the little things

day three of showering out of a bucket. woo hoo. electricity is solid though and there’s a strange lack of mosquitos up here on our mountain-top so i have no reason to complain. occasionally the toilet makes odd gurgling sounds, as if the water were trying to make it but just couldn’t manage the hill. ah well.

it’s strange how noting down the few things i’ve accomplished in the last two days can be so comforting. yesterday i opened a bank account and boiled water. today i cooked pasta and observed a class. not much else. so why am i so exhausted you ask? these simple tasks are not so simple here. let’s take ‘open a bank account’. to open a bank account in rwanda, you first must have a letter from vso, a copy of your passport (which is of course locked in a safe 45 km away), and two passport photos (which are in the hands of someone who should have known you’d need them and is of course not available). you then have to get to the bank with your employer, the director of the school. at first, this seems easy. he offers to drive you to the bank in rwamagana and help you through the process. no problem. we’ll meet at 7:30am and we’ll be there when the bank opens.

so you arrive at the appointed time, which happens to coincide with the daily school assembly, at which he of course must be present. so you wait. after the assembly, he has an hour of surprise meetings. so you wait some more. now if you’d expected this, which you should have, you’d have brought something to do, like plan your lessons. but you don’t have a curriculum yet so you can’t really start planning. so you chat with the other teachers and feel very useless. then miraculously the director appears and you drop your conversation (you were just starting to network with your colleagues and were feeling a bit proud of yourself for making the best of the situation), and he says he just has to drop in on a few classes and then we’ll go. ok. half an hour later, he’s back and you’re going (you’re actually going!).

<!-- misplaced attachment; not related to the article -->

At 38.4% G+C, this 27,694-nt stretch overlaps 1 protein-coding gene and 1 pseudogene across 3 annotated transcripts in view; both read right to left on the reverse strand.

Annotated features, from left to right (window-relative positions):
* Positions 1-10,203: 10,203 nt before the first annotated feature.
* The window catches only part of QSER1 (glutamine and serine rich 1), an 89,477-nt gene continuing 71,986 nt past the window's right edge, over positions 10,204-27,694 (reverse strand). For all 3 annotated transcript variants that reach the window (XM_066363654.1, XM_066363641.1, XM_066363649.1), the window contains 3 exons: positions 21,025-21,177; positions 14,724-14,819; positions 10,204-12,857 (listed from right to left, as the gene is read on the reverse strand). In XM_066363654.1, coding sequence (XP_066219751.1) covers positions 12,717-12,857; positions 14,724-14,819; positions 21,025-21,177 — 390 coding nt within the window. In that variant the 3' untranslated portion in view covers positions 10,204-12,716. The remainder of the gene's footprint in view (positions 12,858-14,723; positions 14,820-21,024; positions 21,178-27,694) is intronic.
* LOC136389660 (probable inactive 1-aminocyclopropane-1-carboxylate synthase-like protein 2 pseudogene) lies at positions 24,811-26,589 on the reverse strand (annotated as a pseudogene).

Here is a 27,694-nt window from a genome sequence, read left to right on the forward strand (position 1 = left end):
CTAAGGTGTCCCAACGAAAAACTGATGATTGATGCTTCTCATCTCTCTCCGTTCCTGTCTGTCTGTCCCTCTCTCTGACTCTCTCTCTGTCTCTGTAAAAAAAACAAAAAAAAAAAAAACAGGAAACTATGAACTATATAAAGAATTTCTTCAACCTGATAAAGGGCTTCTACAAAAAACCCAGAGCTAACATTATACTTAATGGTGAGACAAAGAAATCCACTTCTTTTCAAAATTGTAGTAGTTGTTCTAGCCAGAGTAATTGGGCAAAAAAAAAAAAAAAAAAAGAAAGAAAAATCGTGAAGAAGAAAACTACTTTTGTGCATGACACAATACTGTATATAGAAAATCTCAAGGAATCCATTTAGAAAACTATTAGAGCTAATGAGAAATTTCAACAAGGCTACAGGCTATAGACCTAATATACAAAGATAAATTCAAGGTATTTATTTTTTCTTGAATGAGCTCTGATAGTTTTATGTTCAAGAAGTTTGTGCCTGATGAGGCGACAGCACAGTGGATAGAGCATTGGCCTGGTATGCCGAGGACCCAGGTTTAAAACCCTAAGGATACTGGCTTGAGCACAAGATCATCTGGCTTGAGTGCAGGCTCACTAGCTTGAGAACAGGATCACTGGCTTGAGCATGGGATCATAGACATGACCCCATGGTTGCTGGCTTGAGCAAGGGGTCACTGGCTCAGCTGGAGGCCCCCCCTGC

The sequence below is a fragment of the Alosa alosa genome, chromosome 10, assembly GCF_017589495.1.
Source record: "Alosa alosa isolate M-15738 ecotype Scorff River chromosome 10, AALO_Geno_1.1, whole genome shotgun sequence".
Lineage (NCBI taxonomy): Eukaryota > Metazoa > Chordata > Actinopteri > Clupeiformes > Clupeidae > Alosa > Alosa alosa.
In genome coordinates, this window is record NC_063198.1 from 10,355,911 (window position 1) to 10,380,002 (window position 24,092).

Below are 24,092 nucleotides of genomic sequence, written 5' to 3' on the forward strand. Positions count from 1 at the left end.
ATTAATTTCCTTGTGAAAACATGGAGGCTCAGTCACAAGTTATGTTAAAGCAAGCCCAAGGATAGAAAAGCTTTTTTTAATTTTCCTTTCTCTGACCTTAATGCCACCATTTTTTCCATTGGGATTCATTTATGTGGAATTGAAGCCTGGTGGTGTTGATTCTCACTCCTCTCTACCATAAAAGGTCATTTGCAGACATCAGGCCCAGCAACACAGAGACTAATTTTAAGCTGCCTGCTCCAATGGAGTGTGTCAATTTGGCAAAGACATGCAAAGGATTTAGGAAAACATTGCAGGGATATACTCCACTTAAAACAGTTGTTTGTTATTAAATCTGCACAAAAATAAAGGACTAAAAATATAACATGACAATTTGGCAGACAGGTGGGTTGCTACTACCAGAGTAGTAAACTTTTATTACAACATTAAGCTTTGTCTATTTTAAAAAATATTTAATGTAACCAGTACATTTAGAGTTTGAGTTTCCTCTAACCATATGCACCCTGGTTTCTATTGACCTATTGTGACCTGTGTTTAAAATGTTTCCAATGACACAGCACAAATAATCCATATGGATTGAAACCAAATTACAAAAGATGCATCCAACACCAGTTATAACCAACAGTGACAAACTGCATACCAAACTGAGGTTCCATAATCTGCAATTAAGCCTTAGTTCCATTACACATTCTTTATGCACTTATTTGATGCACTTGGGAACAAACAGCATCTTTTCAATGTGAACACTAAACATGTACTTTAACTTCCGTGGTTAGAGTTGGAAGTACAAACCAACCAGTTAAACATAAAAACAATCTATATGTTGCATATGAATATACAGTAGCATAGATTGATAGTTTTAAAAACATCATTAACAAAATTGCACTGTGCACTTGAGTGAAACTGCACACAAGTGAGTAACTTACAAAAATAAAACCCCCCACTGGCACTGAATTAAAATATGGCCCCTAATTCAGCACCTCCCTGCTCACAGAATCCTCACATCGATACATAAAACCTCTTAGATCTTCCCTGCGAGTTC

but wait. the director doesn’t have a car. so he goes in search of one. he comes back fifteen minutes later (the waiting’s getting shorter, this is a good sign) with two other people, one of whom has a car and will drive you and the other who just wants to come along for the ride, neither of whom are introduced, nor can they speak french or english. but you don’t really care because after two hours of doing nothing you are in a car and you are driving to rwamagana to open a bank account and nothing can stop you now.

wrong. you arrive in rwamagana via bumpy dirt roads and you see that many of the shops are closed. oops, the bank is closed too. hmmm. the driver says something in kinyarwanda and you hear the word ‘gacaca’. bad news. gacaca is the traditional community court system that’s been reinstituted here to deal with the enormous amount of trials for crimes committed during the genocide twelve years ago. they handle only petty crimes- theft and property damage mostly. but they are never announced in advance and close down the whole town when they happen.

not to worry. your director has a plan. he calls the bank manager (using your phone because he’s out of minutes) who opens the bank just for you. and while it takes a good hour or so, the director is there with you and without any phone calls or meetings to attend and so you find yourself building a friendship and discussing some of the issues related to classes you’re not qualified to teach and missing curriculums and even your lack of kerosene and food and water. you solve many of these problems, you open your account, you drive home and fall dead asleep from exhaustion. it’s been a productive day.


~ by aliciawolcott on January 26, 2007.

2 Responses to “the little things”

  1. Well, it’s good to hear things are going so well. Many, many people ask if I’ve heard anything, and then they say the same thing I usually say – “I should really check her website.” So I did.

    Anyway, I’m thinking of you, and I’m not the only one. So keep writing!

  2. Great blog. Grandma was SOOOO excited about it she called everybody to tell them to log on.

    I love that they opened the bank for YOU. Must be a VIP around there.

    Really glad you have a buddy/compatriot there. Have fun!

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